South Africa's top court bars Zuma from contesting next week's polls

The former president's party urges supporters to remain calm and go out to vote on May 29


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Supporters of former South African President Jacob Zuma protest outside the Constitutional Court which ruled that Zuma is not eligible to stand for office in the National Assembly, in Johannesburg. — Photo: Reuters
Supporters of former South African President Jacob Zuma protest outside the Constitutional Court which ruled that Zuma is not eligible to stand for office in the National Assembly, in Johannesburg. — Photo: Reuters

Published: Mon 20 May 2024, 8:37 PM

South Africa's top court on Monday barred former president Jacob Zuma from running in general elections next week, but his upstart opposition party vowed to fight on to return the graft-tainted politician to office.

The ruling has stoked fears of violent unrest in the run-up to the poll, already the most competitive since the advent of democracy in 1994.

But Zuma's party, uMkhonto Wesizwe (MK), urged supporters to remain calm and go out and vote on May 29.

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"This heavily flawed and conflicted judgement is not the end but rather a pivotal moment affirming that the MK Party is the right choice for the black poor and downtrodden," it said.

The top court backed an electoral commission decision that Zuma's previous conviction for contempt of court prevents him from becoming an MP, ruling that the constitution bars anyone sentenced to more than 12 months in jail.

Zuma, who left office in 2018 dogged by corruption allegations, was convicted of contempt in 2021 and sentenced to 15 months.

Rioting after his imprisonment left more than 350 people dead. He eventually served less than three months in jail, but the court ruled that this was irrelevant as the constitution refers to the sentence imposed, not served.

"Mr Zuma... is accordingly not eligible to be a member of and not qualified to stand for election to the national assembly," Justice Leona Theron said, reading the judgement.

In a South African general election, the president is chosen by MPs from among their own ranks.

If Zuma is not allowed to enter parliament he cannot become president, even if his newly formed party is able to muster enough seats to propose him.

The electoral commission said ballot papers would not be reprinted nine days from the vote and Zuma's photo would still appear next to his party's name.

"Jacob Zuma is still the party leader, Jacob Zuma is on the ballot paper of MK party and people are still going to vote Jacob Zuma in numbers," MK secretary general Sihle Ngubane told AFP.

A few dozen supporters of the firebrand ex-leader turned opposition challenger -- some sporting the military fatigues often worn by MK members -- chanted and danced as they left the court in Johannesburg after the hearing.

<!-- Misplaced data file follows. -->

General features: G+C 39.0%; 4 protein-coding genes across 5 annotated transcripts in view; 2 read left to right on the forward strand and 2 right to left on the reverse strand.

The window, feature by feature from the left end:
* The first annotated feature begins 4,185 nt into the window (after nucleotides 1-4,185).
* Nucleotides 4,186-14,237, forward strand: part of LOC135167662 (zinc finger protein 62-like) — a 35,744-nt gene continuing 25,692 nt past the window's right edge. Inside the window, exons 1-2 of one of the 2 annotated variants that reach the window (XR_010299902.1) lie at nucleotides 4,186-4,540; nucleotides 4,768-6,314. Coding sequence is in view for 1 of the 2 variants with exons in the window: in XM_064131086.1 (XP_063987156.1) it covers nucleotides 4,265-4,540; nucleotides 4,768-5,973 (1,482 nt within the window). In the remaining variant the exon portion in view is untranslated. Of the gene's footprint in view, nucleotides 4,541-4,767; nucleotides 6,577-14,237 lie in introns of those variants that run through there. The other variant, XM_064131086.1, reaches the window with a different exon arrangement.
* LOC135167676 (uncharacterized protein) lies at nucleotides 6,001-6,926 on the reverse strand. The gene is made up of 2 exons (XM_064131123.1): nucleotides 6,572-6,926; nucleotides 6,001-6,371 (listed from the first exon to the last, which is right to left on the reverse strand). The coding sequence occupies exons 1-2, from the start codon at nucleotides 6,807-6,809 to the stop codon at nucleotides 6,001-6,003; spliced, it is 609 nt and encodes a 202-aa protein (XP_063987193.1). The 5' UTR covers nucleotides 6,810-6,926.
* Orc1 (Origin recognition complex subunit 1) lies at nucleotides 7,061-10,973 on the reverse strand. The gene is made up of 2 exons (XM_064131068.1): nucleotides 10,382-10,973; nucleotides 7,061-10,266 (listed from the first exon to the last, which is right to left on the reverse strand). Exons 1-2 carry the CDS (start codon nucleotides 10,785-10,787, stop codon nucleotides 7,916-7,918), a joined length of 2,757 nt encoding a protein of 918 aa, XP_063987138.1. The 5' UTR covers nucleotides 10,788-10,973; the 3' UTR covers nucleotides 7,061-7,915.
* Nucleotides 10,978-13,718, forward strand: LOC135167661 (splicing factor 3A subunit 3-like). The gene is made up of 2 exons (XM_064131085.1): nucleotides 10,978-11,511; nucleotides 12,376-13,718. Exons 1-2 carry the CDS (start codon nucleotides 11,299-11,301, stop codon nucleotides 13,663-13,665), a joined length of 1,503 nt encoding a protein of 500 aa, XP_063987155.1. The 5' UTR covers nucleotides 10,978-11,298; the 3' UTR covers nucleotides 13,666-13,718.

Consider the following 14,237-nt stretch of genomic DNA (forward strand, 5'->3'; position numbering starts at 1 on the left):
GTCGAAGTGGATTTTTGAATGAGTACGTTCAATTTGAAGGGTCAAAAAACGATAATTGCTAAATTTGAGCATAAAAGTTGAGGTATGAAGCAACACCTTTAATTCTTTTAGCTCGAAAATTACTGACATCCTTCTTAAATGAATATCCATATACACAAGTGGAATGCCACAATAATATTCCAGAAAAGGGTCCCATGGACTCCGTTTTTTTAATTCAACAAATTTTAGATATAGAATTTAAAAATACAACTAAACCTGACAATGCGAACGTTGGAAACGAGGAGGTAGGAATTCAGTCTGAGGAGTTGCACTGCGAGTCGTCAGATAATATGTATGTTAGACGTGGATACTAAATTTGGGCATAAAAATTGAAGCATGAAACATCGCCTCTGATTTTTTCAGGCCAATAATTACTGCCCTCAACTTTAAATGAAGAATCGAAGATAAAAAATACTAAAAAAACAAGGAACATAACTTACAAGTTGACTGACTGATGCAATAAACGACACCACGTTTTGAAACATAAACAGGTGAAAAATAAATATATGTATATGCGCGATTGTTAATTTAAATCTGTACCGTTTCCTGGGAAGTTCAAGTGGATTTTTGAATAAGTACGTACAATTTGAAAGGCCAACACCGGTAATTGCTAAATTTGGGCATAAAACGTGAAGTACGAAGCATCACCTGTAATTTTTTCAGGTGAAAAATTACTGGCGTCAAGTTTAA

"We are resolute," MK party member Lindiwe Mtshali, 39, told AFP, adding she was however "very disappointed" at the ruling.

MK has attempted to portray the decision as a desperate effort from its opponents to derail its electoral hopes.

The party boasts it will secure a two-third majority in the National Assembly that would allow it to change the constitution and reinstate Zuma — but that seems highly unlikely.

Opinion polls suggest MK will not do well outside of Zuma's native KwaZulu-Natal province. An Ipsos survey last month estimated support at 8.4 percent nationwide.

"The country is still in shackles," prisoner rights activist and Zuma supporter Golden Miles Bhudu declared, as he protested the verdict outside the court, his arms and legs bound by chains.

"This judgement is irrational," he said.

Since leaving office, Zuma, who was president between 2009 and 2018, an era that for many South Africans has become synonymous with official corruption, has fought several legal battles.

He assumed control of MK to challenge his successor Cyril Ramaphosa's African National Congress (ANC), which has won every election since the country became a democracy but is struggling in the polls and risks losing its absolute majority for the first time.

Outside the court, Neeshan Balton, director of the Ahmed Kathrada Foundation, which had joined the case to provide legal advice as amicus curiae, welcomed the ruling.

"The former president clearly was not going to uphold the constitution, and we are happy that he's disqualified," he said.

If Zuma's outsider campaign cuts into the ANC's traditional support base, Ramaphosa may be forced to negotiate a coalition with one or more of the many small opposition parties to ensure he is re-elected.

Political analyst Sandile Swana said that Zuma's ineligibility was not going to cost MK many votes.

"What matters is that he is still able to campaign for the MK and be the face of it," he said.

The ANC was the leading political force in the struggle against the apartheid regime and many older South Africans remain loyal to it.

But support has slumped amid corruption allegations and soaring crime and unemployment rates. Just under a third of the working age population is unemployed and the murder rate has reached 84 a day.

Acknowledging the ruling, Ramaphosa said security forces were ready to deal with "any threat of violence".


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